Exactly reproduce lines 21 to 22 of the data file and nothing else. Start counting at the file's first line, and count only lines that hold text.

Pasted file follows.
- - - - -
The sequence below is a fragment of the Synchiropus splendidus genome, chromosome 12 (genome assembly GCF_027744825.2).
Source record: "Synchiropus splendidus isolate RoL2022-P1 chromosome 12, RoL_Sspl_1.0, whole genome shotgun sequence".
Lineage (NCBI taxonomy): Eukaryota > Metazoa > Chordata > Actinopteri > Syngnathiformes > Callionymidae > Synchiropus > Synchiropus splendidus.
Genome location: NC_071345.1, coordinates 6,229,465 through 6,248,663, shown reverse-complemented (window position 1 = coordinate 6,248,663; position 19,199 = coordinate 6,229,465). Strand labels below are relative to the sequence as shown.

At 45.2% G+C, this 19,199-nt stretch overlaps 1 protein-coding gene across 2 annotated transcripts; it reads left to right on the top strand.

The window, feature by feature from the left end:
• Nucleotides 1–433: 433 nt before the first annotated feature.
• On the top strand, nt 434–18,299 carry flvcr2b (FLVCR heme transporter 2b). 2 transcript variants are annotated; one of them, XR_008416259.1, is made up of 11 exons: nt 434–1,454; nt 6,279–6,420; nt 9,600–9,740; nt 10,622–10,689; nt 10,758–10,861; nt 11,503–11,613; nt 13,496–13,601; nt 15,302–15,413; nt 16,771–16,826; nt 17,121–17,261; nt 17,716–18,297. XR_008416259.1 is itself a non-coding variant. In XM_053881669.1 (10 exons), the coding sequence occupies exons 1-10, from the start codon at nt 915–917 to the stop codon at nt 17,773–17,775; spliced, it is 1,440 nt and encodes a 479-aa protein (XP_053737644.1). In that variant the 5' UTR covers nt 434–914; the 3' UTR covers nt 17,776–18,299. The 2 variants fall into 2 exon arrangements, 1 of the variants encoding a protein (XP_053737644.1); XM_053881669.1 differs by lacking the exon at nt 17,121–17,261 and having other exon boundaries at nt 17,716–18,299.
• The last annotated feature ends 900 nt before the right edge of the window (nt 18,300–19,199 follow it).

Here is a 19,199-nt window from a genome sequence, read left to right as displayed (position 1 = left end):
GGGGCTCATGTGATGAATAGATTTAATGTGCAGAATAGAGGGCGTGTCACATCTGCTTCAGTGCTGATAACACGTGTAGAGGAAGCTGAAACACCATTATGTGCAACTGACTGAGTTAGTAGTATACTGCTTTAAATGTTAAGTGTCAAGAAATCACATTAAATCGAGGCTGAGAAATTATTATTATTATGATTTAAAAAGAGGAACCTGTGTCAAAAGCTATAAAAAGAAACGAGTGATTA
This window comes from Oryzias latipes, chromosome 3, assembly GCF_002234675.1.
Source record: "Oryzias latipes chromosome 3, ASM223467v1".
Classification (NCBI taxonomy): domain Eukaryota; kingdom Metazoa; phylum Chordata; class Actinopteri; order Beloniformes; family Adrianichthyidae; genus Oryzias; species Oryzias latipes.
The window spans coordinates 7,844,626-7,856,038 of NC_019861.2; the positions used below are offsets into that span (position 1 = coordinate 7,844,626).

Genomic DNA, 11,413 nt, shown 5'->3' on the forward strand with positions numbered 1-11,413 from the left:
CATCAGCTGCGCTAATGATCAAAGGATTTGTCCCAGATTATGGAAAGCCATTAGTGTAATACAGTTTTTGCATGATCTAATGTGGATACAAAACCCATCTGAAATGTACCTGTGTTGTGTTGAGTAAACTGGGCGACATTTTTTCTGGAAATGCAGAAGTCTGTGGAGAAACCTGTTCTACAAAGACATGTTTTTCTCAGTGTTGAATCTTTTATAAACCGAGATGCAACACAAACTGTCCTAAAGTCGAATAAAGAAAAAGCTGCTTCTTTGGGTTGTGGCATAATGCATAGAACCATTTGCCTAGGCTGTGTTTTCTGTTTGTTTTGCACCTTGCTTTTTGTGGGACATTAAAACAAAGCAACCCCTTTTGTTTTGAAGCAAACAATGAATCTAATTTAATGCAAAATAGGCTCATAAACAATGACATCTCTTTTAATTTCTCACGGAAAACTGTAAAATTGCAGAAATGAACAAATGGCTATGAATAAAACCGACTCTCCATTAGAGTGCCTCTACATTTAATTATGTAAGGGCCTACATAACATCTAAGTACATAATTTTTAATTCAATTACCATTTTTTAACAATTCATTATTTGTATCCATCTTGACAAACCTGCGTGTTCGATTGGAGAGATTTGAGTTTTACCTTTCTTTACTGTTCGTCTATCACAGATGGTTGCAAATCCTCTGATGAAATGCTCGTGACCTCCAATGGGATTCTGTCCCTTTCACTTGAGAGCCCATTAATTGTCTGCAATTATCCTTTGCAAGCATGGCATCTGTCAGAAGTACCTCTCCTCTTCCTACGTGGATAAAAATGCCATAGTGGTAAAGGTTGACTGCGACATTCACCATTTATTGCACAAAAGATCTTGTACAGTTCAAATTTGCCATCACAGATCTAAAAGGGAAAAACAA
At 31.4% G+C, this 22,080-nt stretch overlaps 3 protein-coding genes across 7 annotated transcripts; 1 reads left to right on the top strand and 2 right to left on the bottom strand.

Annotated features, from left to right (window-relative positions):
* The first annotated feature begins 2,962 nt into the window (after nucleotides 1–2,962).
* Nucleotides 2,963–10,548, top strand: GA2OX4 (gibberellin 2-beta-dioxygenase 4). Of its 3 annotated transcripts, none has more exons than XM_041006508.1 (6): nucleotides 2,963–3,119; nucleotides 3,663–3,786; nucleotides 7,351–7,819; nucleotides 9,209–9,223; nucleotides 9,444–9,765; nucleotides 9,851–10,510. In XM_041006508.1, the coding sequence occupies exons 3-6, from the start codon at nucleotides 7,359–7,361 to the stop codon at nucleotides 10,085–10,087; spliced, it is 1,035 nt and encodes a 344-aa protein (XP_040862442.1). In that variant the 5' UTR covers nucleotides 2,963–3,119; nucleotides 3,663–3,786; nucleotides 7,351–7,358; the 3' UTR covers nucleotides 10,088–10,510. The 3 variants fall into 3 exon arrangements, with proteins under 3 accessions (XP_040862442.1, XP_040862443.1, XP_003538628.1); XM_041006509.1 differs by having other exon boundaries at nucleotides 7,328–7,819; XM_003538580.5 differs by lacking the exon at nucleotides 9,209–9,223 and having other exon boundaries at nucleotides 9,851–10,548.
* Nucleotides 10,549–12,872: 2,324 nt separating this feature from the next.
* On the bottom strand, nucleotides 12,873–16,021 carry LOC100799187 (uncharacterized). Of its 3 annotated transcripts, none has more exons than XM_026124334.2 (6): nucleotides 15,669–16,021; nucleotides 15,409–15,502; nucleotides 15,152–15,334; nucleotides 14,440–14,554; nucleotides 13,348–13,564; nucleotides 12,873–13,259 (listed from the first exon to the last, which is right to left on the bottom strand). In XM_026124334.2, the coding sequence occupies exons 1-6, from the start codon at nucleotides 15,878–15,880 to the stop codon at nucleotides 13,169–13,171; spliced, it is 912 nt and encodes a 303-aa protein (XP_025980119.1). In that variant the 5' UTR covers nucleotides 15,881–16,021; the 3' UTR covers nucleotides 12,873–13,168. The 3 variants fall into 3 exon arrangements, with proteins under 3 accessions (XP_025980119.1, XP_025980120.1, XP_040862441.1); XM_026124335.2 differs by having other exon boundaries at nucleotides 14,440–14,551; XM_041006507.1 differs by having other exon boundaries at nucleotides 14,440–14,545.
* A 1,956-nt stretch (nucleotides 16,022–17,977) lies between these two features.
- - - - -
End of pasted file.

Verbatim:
* Nucleotides 2,963–10,548, top strand: GA2OX4 (gibberellin 2-beta-dioxygenase 4). Of its 3 annotated transcripts, none has more exons than XM_041006508.1 (6): nucleotides 2,963–3,119; nucleotides 3,663–3,786; nucleotides 7,351–7,819; nucleotides 9,209–9,223; nucleotides 9,444–9,765; nucleotides 9,851–10,510. In XM_041006508.1, the coding sequence occupies exons 3-6, from the start codon at nucleotides 7,359–7,361 to the stop codon at nucleotides 10,085–10,087; spliced, it is 1,035 nt and encodes a 344-aa protein (XP_040862442.1). In that variant the 5' UTR covers nucleotides 2,963–3,119; nucleotides 3,663–3,786; nucleotides 7,351–7,358; the 3' UTR covers nucleotides 10,088–10,510. The 3 variants fall into 3 exon arrangements, with proteins under 3 accessions (XP_040862442.1, XP_040862443.1, XP_003538628.1); XM_041006509.1 differs by having other exon boundaries at nucleotides 7,328–7,819; XM_003538580.5 differs by lacking the exon at nucleotides 9,209–9,223 and having other exon boundaries at nucleotides 9,851–10,548.
* Nucleotides 10,549–12,872: 2,324 nt separating this feature from the next.